This election is about shopping. We’ve examined the menu of candidates carefully. We’ve watched their ads, listened to their debates, read their brochures and weighed the reviews and endorsements. Now we have to place our order. Maybe the decision is not as complex as we think.
Romney’s argument is that he’ll give us the cheapest government possible. He’ll cut spending to the bone, lower our taxes and outsource everything he can to private companies. He has said very little about how he’d improve the quality of government. Just the price.
Cheapest isn’t always best. Not with meals in restaurants, wine, brakes, parachutes, heart surgery or anything else that really matters. I won’t even buy the cheapest guitar if it won’t stay in tune; I certainly won’t vote for a platform that consists of “we’re cheaper than our competition.”
His other argument is that “Barack Obama is a bad President and, hey, look! I’m not Obama!” This is a bit like saying, “You didn’t enjoy your last meal at Applebees, did you? Kids were crying at the next table, remember? But we’re not Applebees, therefore you should choose to eat here. We won’t tell you any details about our menu, or whether kids will be crying at the next table, but we can promise it will be cheaper than Applebees. After all, price is what you care about, right?”
The job of President isn’t the same job as “overseeing an investment portfolio.” Romney raised over 30 million dollars to start Bain Capital and he did a good job at choosing distressed companies to buy. He bought them cheap, slashed expenses and sold them for a profit. I applaud him for that. But government isn’t exclusively about saving money or maximizing profits and I’m not convinced that Romney understands that. Nothing he’s said in the last year suggests that he does. I don’t want to outsource the future of the country and its children to the lowest bidder.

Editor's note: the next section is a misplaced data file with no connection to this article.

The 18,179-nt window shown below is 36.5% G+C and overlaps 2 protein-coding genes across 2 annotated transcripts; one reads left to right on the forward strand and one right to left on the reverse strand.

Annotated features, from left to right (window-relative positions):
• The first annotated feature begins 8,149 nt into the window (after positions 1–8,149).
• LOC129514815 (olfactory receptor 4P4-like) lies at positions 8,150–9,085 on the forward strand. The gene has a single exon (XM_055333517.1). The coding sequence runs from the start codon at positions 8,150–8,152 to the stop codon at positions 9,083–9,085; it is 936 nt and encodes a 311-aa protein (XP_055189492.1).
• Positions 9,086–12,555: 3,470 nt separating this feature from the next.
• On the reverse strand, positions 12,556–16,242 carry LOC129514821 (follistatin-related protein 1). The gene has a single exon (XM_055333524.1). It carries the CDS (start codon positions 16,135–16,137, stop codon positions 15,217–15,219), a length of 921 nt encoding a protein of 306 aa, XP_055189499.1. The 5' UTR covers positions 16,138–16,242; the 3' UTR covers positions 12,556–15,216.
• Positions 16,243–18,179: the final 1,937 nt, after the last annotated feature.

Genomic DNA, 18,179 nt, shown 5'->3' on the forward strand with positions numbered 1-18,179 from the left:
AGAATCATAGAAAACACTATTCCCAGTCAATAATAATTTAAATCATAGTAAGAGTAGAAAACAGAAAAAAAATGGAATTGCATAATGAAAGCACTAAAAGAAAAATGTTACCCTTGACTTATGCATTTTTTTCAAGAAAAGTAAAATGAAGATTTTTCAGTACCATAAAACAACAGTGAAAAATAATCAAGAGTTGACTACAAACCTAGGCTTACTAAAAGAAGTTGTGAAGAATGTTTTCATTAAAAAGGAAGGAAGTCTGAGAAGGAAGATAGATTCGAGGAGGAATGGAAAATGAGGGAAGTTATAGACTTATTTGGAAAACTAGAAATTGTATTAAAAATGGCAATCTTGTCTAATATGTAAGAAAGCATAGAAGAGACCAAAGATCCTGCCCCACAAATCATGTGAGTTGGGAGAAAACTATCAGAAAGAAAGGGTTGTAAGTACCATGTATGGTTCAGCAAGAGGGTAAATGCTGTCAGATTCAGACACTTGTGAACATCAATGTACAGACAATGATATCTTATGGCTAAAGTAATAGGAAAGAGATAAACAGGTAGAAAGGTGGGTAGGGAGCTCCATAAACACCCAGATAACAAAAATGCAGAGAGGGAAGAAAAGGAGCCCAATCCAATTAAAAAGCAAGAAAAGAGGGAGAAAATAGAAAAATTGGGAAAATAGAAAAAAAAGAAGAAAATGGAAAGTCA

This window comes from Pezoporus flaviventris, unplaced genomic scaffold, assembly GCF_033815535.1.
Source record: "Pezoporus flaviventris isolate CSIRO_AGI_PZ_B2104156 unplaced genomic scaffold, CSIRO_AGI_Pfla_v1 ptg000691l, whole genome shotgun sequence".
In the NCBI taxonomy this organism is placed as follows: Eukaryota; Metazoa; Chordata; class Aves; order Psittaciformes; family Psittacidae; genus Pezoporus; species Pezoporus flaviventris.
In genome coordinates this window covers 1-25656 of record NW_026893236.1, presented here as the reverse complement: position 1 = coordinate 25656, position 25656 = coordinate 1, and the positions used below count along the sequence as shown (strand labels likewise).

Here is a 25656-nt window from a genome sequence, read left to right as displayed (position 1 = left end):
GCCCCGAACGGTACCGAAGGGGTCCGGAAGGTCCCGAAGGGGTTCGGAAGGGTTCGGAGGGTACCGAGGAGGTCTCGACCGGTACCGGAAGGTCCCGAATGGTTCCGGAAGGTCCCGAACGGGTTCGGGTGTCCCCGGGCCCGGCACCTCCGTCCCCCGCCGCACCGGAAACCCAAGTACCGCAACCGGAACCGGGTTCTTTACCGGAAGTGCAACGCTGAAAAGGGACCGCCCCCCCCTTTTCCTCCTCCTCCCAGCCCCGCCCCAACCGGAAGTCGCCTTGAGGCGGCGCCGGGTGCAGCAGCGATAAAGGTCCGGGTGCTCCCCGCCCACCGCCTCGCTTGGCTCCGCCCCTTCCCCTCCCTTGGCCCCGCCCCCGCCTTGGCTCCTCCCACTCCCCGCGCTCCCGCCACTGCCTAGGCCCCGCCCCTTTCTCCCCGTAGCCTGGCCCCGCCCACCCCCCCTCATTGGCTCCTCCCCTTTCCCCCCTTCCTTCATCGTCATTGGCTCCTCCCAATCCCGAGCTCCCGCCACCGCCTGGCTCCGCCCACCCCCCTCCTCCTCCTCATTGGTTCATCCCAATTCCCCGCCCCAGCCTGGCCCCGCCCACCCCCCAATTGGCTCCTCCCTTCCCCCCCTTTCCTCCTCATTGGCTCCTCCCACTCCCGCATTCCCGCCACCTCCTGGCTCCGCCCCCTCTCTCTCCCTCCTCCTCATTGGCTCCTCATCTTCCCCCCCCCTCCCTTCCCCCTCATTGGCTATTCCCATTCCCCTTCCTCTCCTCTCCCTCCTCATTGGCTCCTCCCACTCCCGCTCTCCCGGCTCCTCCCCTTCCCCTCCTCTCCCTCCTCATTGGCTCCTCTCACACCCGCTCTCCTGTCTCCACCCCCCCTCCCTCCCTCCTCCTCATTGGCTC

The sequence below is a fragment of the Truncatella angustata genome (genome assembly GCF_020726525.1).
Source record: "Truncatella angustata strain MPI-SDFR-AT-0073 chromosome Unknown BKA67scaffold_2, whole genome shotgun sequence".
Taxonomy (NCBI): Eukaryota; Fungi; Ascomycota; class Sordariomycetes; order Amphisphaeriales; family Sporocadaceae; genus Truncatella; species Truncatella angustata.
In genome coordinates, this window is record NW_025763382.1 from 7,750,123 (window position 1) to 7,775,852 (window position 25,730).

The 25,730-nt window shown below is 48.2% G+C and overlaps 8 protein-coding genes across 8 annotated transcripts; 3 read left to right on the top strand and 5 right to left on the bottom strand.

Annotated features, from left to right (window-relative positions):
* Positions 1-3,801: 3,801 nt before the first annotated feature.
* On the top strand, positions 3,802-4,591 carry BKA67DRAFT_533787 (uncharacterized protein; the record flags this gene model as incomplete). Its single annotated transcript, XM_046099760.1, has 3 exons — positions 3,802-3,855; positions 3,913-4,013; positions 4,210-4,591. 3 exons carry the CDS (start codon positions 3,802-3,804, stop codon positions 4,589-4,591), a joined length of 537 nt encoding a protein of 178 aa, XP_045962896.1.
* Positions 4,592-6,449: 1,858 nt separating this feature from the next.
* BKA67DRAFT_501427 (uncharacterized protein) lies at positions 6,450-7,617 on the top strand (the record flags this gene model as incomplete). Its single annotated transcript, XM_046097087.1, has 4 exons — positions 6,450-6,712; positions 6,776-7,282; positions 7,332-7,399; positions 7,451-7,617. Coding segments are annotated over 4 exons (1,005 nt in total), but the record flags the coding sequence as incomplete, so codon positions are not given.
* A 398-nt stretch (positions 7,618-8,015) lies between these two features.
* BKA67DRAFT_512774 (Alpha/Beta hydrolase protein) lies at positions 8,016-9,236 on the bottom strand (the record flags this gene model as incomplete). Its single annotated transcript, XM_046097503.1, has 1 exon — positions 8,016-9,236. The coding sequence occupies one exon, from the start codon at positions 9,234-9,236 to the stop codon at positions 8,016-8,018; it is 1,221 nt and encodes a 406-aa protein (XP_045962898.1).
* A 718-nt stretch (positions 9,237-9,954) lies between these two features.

Granted, Obama has much less investment experience than Romney. He might not be as good at running a venture capital fund. But he understands the many roles of a President better.
Obama has improved U.S. relations with other countries (in a mock election, 90% of Europeans voted for Obama over Romney) extracted us from two messy and expensive wars, decimated the leadership of terrorist groups and put together a coalition to squeeze some sense into the knuckleheads running Iran. Those sanctions seems to be working. Pirates from Somalia no longer attack our ships; dictators no longer rule Libya, Tunisia or Egypt. Companies responsible for the worst oil spill in history were strong-armed into cleaning up their mess without costing taxpayers a dime.
Obama created innovative education incentives, eliminated wasteful middle men from student loans, put in place consumer credit reforms and protections, and rescued the auto industry. He moved women’s rights forward, nudged immigration policy toward reasonableness, while reducing the net influx of illegal aliens from Mexico to zero. He appointed wisely to the Supreme Court including two women and the first hispanic justice. He appointed Hillary Clinton to be Secretary of State and used that department to dramatically increase our ability to “lead through civilian power” rather than the more expensive and ineffective reliance on the military. Historians might decide that effecting this change in philosophy was Obama’s greatest contribution. He gave rivals like Clinton and Biden positions of power and appointed Republicans to important positions including Secretary of Defense and Ambassador to China. He eliminated “don’t ask don’t tell” and reduced the number of inmates at Guantanamo significantly. Plus, oh yeah, he saved the economy from bankruptcy and negotiated the most significant health care reforms in seven decades.
It’s hard to buy Romney’s argument that “Barack Obama is a bad President and I’m not him.” It’s even harder to accept the argument that he has been either weak or ineffective.
Because of Obama’s broader skill set, his larger vision and cool temperament, to say nothing of his impressive track record of accomplishments despite intractable obstructionism from Republicans in Congress, I think Obama represents a better value.
Therefore, although it probably won’t sway a single voter, I’m endorsing Obama for President.
If you choose differently, I hope you at least make your decision based on careful consideration. The decision merits more than the casual thought you’d give at a restaurant.
Something like “I had that last time and it was fine but maybe I’ll try something different this time” isn’t good enough.